On 4 November 1918 at Sambre Canal, France, the 2nd Infantry Brigade, of which the 2nd Battalion, The Royal Sussex Regiment formed part, was ordered to cross by the lock south of Catillon. The position was strong and the assaulting and bridging parties were halted on arrival at the waterway 100 yards from the canal by a heavy barrage. At this point, Lieutenant-Colonel Johnson arrived and personally led an assault but heavy fire again broke up the attack. He reorganized the assaulting and bridging parties and this time effected a crossing but the success of this dangerous operation was entirely due to his splendid leadership.
Between the wars he held a number of instruction and staff posts before being appointed Commanding Officer of 2nd Bn North Staffordshire Regiment in 1928. He became Commander of 12th (Secunderbad) Infantry Brigade in 1933 and General Officer Commanding 4th Division from 1938 to 1940. He was replaced as divisional commander after Dunkirk and made GOC of Aldershot Command later on in 1940 before becoming Inspector of Infantry in 1941. He retired in 1944 and was Colonel of the South Wales Borderers from 1944 to 1949.
His Victoria Cross is displayed at the South Wales Borderers Museum, Brecon, Powys, Wales.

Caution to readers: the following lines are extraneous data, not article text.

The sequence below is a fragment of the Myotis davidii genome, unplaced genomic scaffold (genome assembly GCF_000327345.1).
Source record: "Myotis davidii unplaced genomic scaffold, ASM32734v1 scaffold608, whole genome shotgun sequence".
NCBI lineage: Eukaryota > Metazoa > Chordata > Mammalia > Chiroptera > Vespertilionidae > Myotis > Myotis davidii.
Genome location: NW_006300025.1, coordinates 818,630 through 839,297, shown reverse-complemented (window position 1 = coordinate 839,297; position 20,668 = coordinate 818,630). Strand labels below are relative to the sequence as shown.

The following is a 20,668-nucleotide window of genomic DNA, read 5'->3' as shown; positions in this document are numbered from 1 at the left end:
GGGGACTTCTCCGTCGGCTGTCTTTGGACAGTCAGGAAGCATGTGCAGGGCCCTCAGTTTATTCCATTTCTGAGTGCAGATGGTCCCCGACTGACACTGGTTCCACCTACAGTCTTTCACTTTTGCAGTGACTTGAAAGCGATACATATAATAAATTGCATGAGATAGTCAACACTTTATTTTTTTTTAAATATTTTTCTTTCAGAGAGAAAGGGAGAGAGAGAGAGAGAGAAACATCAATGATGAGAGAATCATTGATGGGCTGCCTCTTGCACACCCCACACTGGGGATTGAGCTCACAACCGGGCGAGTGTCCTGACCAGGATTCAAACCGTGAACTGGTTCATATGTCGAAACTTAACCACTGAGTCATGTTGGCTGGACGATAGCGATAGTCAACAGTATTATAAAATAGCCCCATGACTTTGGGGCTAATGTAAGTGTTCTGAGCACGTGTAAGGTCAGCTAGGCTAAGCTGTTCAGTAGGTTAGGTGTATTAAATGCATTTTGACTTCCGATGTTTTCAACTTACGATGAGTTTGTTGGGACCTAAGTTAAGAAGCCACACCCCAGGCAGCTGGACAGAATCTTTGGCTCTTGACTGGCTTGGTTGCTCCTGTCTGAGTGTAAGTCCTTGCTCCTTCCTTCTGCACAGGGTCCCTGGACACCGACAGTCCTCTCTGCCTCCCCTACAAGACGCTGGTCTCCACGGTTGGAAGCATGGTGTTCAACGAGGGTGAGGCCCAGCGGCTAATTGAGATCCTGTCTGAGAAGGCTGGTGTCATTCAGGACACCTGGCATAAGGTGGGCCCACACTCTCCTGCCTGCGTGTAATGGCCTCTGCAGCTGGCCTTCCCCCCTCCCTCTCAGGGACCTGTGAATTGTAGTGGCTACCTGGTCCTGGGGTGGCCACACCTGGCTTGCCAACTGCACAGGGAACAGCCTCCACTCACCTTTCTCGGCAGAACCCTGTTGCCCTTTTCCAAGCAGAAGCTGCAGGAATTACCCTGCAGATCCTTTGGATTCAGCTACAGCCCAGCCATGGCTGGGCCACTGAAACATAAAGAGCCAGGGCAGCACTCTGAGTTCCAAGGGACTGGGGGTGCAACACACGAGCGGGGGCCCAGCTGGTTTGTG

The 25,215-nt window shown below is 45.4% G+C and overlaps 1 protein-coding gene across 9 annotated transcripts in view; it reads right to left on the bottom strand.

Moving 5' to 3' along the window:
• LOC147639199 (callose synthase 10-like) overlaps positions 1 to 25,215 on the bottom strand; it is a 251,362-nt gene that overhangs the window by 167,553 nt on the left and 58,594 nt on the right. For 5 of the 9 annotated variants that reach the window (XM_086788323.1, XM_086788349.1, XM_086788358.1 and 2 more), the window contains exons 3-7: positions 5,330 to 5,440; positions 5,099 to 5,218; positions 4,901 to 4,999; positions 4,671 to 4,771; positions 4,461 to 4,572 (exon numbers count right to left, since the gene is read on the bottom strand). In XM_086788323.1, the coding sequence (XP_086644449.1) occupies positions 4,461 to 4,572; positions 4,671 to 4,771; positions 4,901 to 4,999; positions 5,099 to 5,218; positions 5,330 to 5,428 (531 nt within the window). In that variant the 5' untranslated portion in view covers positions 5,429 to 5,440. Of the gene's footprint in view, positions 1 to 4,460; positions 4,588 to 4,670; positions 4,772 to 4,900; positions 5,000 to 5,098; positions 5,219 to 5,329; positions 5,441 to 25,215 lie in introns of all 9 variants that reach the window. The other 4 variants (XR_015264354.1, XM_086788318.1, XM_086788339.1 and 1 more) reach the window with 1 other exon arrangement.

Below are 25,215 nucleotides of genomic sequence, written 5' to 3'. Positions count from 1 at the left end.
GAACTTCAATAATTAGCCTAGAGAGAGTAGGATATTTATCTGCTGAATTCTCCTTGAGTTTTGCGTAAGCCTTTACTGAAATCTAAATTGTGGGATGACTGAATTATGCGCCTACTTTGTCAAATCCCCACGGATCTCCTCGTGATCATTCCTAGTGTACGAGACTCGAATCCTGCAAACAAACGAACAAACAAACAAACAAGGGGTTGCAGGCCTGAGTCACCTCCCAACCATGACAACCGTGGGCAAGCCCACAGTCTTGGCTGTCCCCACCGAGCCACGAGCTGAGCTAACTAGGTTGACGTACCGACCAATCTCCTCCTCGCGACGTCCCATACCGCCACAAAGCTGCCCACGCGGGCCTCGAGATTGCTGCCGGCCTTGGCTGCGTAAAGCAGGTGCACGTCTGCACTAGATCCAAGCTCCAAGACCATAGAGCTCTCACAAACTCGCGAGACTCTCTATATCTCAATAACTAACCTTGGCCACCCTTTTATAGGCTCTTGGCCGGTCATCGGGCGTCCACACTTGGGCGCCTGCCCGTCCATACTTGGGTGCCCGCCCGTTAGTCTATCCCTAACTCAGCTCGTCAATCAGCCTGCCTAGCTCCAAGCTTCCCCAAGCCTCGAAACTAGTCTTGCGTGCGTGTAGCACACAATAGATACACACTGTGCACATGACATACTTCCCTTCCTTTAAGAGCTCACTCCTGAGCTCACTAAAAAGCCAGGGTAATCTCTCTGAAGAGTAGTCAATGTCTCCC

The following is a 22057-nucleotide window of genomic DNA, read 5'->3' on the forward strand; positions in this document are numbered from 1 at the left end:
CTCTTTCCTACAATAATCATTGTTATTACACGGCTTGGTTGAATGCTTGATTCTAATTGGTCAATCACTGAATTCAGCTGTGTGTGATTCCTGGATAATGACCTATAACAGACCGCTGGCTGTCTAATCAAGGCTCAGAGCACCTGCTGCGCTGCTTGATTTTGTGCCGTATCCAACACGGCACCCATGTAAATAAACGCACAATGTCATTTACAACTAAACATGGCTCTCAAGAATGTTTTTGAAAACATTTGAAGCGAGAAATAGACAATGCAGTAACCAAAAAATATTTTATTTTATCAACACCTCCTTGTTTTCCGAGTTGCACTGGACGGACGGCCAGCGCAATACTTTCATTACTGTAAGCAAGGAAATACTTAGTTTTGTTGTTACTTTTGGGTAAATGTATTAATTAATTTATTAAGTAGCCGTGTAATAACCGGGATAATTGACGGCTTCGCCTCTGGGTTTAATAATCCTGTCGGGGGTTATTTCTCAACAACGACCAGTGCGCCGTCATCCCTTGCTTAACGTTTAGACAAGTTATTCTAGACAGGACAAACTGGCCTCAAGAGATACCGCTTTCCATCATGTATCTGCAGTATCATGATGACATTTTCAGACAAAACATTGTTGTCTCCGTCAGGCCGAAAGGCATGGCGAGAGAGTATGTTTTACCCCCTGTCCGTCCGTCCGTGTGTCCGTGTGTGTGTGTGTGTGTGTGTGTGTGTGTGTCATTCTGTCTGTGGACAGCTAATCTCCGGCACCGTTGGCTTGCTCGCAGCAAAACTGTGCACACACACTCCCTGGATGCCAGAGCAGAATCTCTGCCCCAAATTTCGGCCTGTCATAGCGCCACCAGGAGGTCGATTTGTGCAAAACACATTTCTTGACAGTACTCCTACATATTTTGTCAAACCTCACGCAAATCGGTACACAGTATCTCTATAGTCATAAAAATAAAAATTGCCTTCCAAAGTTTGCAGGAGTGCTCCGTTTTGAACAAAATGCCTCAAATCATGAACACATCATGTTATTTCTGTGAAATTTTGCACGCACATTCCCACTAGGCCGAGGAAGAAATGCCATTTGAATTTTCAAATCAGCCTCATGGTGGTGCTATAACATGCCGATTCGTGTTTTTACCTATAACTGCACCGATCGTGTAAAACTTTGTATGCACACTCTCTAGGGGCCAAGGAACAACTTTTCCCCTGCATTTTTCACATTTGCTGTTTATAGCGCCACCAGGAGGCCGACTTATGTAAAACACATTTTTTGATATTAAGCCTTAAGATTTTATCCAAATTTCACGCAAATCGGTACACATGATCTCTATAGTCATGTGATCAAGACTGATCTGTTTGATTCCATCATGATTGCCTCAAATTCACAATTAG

During the Tercentenary year, the memorial will act as a further reminder of the founding principles of Freemasonry: Brotherly Love, Truth and Relief - UGLE is one of the largest contributors to charitable causes in the UK after the National Lottery. These principles were demonstrated in great abundance by the 64 "Brothers in Arms", Freemasons from all four corners of the globe.
The Freemasons being recognised represent an astonishing 1 in 10 of all VCs awarded during The Great War, and that figure becomes 1 in 6 when including those awarded to Freemasons who were members of other Grand Lodges globally. Remarkably, these include three of the famous "Six VCs Before Breakfast" awarded to members of the 1st Battalion, The Lancashire Fusiliers during their capture of "W" Beach at Gallipoli on 25 April 1915.